Saturday, July 22, 2006

A parable

For the customs of the peoples are futile; for one cuts a tree from the forest, the work of the hands of the workman, with the ax. They are upright, like a palm tree, and they cannot speak; they must be carried, because they cannot go by themselves. Do not be afraid of them, for they cannot do evil, nor can they do any good. Thus you shall say to them: "The gods that have not made the heavens and the earth shall perish from the earth and from under these heavens."Jeremiah 10:3, 5, 11

We love him, because he first loved us. 1 John 4:19

Once there was a young lady who fell in love with a young man. She fell in love with him because he was the man of her dreams. He was everything she could have wanted. Since she was a little girl and once had been rescued from an uncomfortable situation in a public park by a friendly policeman who happened to be nearby, she had always wanted to marry a policeman. When she became a teenager, she and her girlfriends would talk about their future marriages, and she would envision exactly what she wanted in a man. She had a mental picture of an extremely tall man, with brilliant platinum blonde hair, and light blue eyes. He would be gentle and kind, and loved horseback riding and reading books about ancient history, just like her daddy did. He would sing in the church choir, his favorite food was peanut butter jelly sandwiches, and--even though she didn't admit this to her girlfriends--he would have a really odd, loud laugh like her older brother.

When this young lady went to college, her friends started looking for husbands, but she didn't know if she would ever find a gentleman who was like what she wanted. After all, she was kind of particular...But one day, she went to choir rehearsal, and as the director told a silly joke she was startled to hear a loud and rather annoying laugh coming from the back of the classroom. Her eyes grew big when she turned to find a tall, platinum blonde boy with pale blue eyes. On the way out of class, she made an effort to leave the classroom with him, and out of courtesy introduced herself and asked his name and what he was studying.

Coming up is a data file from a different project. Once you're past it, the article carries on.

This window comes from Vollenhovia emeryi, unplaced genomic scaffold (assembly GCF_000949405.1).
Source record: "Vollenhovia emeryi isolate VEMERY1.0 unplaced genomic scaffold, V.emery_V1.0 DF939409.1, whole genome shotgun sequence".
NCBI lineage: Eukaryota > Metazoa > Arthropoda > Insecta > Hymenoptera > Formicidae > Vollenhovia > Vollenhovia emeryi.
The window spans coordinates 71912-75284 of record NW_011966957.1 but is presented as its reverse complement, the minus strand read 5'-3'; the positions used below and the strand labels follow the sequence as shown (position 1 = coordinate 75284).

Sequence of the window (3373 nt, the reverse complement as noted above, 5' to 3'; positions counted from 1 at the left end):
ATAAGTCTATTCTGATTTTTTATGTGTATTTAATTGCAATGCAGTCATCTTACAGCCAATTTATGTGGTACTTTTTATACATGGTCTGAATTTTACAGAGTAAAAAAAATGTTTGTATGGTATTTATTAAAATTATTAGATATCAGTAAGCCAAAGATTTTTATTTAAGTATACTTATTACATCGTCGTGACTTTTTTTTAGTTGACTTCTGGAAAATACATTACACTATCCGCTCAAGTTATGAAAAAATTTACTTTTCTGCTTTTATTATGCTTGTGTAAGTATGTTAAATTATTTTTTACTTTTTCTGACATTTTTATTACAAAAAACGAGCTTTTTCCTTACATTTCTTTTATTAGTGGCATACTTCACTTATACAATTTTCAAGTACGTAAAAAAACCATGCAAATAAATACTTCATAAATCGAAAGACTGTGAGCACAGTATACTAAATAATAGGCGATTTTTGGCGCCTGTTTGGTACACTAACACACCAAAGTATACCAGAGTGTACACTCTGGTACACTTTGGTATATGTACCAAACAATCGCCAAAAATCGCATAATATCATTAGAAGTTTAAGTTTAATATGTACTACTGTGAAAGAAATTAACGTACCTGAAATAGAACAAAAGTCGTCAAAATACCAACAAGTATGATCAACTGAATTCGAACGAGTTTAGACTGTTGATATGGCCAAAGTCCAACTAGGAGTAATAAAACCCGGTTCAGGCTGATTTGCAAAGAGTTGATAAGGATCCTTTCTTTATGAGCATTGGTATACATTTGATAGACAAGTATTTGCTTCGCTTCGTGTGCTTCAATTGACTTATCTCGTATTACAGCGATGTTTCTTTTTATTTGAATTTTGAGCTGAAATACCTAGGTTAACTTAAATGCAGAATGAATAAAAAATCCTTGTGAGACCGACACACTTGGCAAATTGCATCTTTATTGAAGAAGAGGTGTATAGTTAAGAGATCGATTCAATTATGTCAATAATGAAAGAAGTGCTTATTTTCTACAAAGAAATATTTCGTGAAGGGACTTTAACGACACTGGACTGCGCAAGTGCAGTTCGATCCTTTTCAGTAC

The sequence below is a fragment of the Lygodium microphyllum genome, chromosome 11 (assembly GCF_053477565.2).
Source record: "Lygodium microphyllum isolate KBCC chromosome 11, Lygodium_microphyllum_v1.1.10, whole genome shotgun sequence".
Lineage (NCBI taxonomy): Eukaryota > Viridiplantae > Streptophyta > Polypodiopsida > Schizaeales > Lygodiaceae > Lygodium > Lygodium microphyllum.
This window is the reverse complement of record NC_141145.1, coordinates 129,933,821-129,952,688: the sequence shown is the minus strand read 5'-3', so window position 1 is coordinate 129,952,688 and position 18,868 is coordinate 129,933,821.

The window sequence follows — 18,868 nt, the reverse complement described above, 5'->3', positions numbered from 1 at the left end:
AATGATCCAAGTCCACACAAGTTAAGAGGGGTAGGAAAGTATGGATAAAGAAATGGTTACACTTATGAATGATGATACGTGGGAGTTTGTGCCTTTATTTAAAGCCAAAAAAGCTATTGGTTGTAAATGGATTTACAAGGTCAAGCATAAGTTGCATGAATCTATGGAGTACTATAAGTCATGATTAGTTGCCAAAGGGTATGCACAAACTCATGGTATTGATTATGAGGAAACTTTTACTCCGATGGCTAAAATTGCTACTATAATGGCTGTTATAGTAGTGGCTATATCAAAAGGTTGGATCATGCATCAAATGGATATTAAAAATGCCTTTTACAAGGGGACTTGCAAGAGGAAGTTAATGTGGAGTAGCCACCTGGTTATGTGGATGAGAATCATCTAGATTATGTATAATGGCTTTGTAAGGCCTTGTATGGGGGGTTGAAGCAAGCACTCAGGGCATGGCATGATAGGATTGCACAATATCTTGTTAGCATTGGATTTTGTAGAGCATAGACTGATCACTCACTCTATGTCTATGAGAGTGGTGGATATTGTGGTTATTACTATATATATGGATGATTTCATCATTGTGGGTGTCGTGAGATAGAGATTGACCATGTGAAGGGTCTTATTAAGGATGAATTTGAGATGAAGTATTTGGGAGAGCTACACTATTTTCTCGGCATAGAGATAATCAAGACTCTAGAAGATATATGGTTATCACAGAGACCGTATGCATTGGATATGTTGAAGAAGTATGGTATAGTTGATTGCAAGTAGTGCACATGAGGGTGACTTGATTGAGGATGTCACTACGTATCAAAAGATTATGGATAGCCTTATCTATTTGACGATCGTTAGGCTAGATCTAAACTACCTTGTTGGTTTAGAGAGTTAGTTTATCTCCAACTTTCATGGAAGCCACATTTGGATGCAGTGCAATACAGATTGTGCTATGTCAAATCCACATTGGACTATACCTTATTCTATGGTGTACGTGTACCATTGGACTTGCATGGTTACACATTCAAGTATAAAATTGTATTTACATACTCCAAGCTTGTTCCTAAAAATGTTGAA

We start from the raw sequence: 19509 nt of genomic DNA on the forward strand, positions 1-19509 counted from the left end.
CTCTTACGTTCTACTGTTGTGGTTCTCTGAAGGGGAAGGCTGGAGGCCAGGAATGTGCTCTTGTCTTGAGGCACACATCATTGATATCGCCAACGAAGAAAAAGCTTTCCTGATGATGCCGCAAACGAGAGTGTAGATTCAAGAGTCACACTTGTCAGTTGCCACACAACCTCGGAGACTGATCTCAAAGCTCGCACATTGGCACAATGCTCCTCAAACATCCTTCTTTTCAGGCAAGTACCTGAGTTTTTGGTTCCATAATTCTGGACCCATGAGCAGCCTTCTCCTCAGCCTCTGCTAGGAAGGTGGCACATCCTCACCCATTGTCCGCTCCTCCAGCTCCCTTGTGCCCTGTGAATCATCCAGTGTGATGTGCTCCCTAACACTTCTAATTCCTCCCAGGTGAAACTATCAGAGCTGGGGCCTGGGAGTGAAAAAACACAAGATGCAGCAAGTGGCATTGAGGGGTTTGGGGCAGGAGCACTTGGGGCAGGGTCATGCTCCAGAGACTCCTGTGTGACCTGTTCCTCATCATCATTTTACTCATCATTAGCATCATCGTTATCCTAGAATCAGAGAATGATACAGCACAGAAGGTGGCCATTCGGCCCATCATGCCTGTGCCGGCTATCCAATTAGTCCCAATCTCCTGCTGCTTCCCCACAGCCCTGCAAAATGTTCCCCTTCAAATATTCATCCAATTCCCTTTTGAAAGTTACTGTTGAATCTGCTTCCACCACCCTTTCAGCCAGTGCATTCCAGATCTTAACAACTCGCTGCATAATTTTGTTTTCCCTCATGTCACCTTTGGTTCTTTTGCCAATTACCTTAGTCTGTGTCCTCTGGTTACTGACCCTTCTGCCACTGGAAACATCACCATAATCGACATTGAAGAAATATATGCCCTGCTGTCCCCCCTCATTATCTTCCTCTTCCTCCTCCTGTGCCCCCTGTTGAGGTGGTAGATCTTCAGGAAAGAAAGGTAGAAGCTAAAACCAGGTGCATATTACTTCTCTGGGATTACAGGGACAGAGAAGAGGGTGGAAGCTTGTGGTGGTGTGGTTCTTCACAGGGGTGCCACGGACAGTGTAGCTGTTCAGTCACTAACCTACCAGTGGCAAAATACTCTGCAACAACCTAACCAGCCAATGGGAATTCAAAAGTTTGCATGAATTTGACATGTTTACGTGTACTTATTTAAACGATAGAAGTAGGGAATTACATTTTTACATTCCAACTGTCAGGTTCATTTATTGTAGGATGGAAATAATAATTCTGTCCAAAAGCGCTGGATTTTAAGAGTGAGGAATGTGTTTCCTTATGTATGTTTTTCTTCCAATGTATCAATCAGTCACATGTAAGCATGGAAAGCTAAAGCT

"Law enforcement," he said.

Since it was lunchtime, she invited him to join her with her friends at the cafeteria. He ate nothing but two peanut butter jelly sandwiches. As the conversation progressed, it was discovered that his favorite hobbies were horseback riding and reading books about ancient history. She was happy; she had found her man.

Unfortunately, the story doesn't end there. Or does. The unhappy ending for the young woman is that this gentleman had absolutely no interest in her. In fact, a few months later he was seen holding hands with another girl from Finland.

There was also another young man, 21 years old, who lived in a large metropolitan area. He had just reached the age where he could drink legally, and was definitely taking advantage of that opportunity to barhop with his older friends. He was very attractive and learned that bars were excellent places to find women who were more drunk than he, and were perfectly willing to go home with him. In his large apartment (which his parents paid for), his living room was transformed into a home theater. He went to school every day to become a banker, and was expecting to do extremely well financially. He lived alone, but he was not often lonely, because as soon as he came home from school, he would take a drink, watch TV, and head out with his friends to the bar. It was fun, he was happy; he had found his life.

Does the young man's story end there? Probably not. Because the young woman in love and the young man who loved his life both faced the same problem--That which they loved did not return their love. The people in Jeremiah's time, in ancient days, longed for the idols of the surrounding nations; gods of wood and stone. They found happiness in the symbols they worshipped. But the gods did not love them in return, so all of their happiness was completely useless. Today, people's devotions might be directed to somewhat different types of idols--pleasures, entertainment, ambitions for riches and fame. But no matter how much happiness these things may bring us at the time they are received, they will not love us in return. And if they don't return our love, our devotion is useless.

God alone has given us a promise that cannot be broken. "The LORD hath appeared of old unto me, [saying], Yea, I have loved thee with an everlasting love: therefore with lovingkindness have I drawn thee." (Jer. 31:3) "For God so loved the world...." (John 3:16) We can be assured that this is one relationship where our love can be returned. That's the only useful kind of devotion in the universe.


Asia'D said...

is this story real or just an example?

Stephanie said...

The stories of these two people aren't totally real, but based on the experiences of people I've known. When I thought about their experiences, I found parallels which seemed to illustrate our relationship with a loving God rather than unloving ones.